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penyghent

Penyghent – Yorkshire Dales

I wasn’t sure what reception I’d get at Horton in Ribblesdale. In the fledgling pandemic days, locals barricaded the car parks to keep visitors away. But things were pretty much back to normal this morning. I wanted to get the winter sleep out of my legs and, it now being August, there was a growing sense of urgency about matters. Walking on the flat is better than nothing, but what a hill walker needs is a hill. And what better hill is there than Penyghent?

Penyghent, isn’t the highest of the Yorkshire peaks but it’s got to be the prettiest. Its ascent from Horton involves a long pull up the Brackenbottom scars, then  a couple of easy scrambles to the top. The downside is it’s a popular route, on the three-peaks circuit, so there’s never a time when you’ll have it to yourself. Today was no exception.

The drive over was busy, the A59 a long snarl of impatient heavies and white vans. I was cut up by a pair of vans at the Tickled Trout doing a hundred miles an hour. Then there were the Hooray Henriettas in their Chelsea-tractors who can’t always be relied upon to signal their intentions when whizzing around roundabouts. And the giant hardcore wagons thundering along the A682 and the A65 seemed even bigger and faster and more thundery than usual. Maybe I’m just too old to be venturing far these days.

As for the hill, it was a slow moving procession. The groups were well spaced out, but several of them were over-large and troublesome on the pass. For a while I trailed an old timer. He stepped aside to let me through, then gave me a shake of the head and told me with a touch of pathos he was not the man he used to be. The guy was well into his eighties, memories of many a mountain trail etched into the lines of his face. We were coming up to the five hundred meter contour by then and a couple of miles out of Horton, so he wasn’t doing too bad. A sit down to admire the view, a swig water, and he’d be fine.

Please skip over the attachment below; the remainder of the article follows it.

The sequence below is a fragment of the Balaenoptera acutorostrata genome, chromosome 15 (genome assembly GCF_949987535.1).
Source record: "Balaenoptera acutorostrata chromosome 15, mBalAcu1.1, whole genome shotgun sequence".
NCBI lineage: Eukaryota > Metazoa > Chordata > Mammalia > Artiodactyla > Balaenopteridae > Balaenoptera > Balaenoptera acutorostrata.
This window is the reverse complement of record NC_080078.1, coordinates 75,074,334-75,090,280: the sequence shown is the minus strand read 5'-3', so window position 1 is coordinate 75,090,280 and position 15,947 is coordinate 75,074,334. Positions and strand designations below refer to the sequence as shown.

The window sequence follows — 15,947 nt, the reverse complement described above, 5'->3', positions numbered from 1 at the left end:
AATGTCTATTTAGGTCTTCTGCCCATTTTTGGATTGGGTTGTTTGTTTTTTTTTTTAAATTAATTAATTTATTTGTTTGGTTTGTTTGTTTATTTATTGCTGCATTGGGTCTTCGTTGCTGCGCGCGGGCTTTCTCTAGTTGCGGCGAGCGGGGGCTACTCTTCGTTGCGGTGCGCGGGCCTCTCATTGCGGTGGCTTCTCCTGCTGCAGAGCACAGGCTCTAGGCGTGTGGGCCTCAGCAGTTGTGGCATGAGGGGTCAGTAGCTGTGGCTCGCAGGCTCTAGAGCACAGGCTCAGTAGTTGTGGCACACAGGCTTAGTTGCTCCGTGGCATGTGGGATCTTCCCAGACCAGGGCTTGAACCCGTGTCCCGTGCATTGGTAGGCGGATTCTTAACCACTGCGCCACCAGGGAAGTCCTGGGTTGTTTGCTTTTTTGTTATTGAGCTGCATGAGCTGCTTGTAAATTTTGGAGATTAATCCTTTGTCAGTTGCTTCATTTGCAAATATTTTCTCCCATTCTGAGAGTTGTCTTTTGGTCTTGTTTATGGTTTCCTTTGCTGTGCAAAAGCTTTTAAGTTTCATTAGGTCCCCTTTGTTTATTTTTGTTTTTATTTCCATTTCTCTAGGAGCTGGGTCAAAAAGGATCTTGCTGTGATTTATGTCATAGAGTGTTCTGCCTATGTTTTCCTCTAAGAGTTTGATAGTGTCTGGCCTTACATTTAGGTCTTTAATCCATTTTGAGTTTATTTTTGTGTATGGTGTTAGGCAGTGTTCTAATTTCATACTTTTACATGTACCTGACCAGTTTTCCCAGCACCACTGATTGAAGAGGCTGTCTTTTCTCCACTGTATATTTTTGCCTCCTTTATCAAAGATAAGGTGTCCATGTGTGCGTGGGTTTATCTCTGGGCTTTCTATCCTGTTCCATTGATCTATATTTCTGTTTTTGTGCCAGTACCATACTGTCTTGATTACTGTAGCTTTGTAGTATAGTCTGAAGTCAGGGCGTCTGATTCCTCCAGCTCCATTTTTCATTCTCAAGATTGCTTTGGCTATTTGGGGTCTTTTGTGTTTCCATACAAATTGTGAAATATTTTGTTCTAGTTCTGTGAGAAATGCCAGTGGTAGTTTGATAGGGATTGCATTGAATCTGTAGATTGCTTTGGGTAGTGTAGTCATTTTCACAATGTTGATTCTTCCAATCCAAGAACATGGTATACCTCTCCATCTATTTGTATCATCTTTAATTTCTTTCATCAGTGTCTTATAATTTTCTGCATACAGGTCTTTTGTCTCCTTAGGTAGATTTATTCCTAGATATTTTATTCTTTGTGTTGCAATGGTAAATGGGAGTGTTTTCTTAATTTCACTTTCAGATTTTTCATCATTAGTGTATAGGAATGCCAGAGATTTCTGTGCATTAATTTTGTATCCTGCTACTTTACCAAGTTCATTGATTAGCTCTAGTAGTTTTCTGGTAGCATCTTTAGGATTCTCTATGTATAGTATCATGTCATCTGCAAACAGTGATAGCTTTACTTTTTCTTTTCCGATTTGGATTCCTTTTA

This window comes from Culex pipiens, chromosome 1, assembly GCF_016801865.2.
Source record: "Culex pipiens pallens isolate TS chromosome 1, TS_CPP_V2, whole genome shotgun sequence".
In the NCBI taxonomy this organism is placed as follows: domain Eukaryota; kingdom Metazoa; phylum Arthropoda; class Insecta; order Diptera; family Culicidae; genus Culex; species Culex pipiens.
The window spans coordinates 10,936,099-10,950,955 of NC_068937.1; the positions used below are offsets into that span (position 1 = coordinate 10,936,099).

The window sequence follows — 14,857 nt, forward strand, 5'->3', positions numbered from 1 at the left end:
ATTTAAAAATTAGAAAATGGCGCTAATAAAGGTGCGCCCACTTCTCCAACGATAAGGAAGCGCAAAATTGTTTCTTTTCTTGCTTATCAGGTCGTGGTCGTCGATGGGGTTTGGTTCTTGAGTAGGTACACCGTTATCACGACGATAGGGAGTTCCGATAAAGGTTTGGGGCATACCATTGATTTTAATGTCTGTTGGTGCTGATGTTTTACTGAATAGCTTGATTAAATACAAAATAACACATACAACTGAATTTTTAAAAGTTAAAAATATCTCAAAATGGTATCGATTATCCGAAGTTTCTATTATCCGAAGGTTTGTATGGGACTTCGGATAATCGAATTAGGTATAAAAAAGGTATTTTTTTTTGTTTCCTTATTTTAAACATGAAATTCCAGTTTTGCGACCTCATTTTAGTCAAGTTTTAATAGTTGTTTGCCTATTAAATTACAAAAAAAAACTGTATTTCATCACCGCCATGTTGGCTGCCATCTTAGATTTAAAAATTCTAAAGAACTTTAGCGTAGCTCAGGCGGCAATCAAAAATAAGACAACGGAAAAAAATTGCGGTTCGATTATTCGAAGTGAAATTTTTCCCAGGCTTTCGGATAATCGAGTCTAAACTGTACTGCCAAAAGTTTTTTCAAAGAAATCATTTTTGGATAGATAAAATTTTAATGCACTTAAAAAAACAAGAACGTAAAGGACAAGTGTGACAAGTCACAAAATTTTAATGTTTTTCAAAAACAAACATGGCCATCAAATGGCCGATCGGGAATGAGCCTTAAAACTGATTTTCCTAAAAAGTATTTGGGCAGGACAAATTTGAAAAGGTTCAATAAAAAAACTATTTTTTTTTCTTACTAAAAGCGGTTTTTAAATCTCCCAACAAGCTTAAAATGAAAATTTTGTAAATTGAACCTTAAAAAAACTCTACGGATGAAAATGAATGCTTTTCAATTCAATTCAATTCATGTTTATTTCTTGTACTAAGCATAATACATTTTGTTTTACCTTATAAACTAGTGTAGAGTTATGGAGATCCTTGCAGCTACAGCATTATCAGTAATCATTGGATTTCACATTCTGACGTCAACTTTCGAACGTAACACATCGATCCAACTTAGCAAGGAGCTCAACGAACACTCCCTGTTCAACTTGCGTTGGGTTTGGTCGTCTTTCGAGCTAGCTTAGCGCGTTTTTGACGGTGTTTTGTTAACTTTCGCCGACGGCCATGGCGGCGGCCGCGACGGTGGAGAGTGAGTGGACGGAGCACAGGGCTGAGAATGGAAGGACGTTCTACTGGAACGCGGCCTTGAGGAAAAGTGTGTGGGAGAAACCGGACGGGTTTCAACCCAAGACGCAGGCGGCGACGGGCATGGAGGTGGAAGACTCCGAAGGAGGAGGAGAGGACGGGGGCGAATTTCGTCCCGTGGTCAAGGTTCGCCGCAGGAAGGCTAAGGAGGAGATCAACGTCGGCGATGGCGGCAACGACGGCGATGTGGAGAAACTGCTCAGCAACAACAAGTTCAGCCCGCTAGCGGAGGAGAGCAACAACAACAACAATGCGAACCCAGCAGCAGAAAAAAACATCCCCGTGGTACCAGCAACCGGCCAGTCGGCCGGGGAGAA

You scramble for a joke at times like that, something to make light. I told him we could all say the same, about not being the man we used to be. I’m not sure where that came from. Sometimes the unconscious speaks its own mind, unbidden.

I saw him on the summit later, making steady progress. He might not have been as fast as he was – which I suppose is what he meant – but he lacked none of the grit. That’s the important thing for a man. Once we lose our grit, we’re done because life will always find a way of testing it, no matter how old we get.

The summit was a busy spot for lunch, crowds and bits of ancient banana skin scattered everywhere. The overlarge groups were annoying. One of them comprised corporate types with iPhones poised, responding to business emails at the tops of their voices. So, it was a quick bite and off. Sadly, the three peaks route was always a magnet for pricks.

If you want lonely on Penyghent, you head north from the summit to Plover Hill. Then it’s back down the knee-breaking length of the Foxup Road. But not today. Today, I was just grateful to be out on the hill, grateful for the aliveness of it, and the scent of the wild.

Penyghent left me with aching hips, but the rest of me was fine. If I have any doubts about myself it’s a waning confidence on the roads. They seem crazy-busy now, or maybe I’m slowing down. Am I the man I used to be? Well no, of course not. But then like I said to the old-timer, none of us are. We can only hope the bits of youth we’ve lost to the inevitable leakage of time are replaced with something else. Call it an eye for the sublime, and a more mindfully placed step. I don’t know.

There was a coffee shop in Horton doing takeaways. Face mask and hand gel, granted access. All is change. We just have to roll with it, and be accepting.

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penyghent from horton ir

Looking up from the lovely village of Horton in Ribblesdale, the objective is clear: the long profile of a hill dominating the village. Uncluttered by other fells it stands alone, rising above lush green pastures.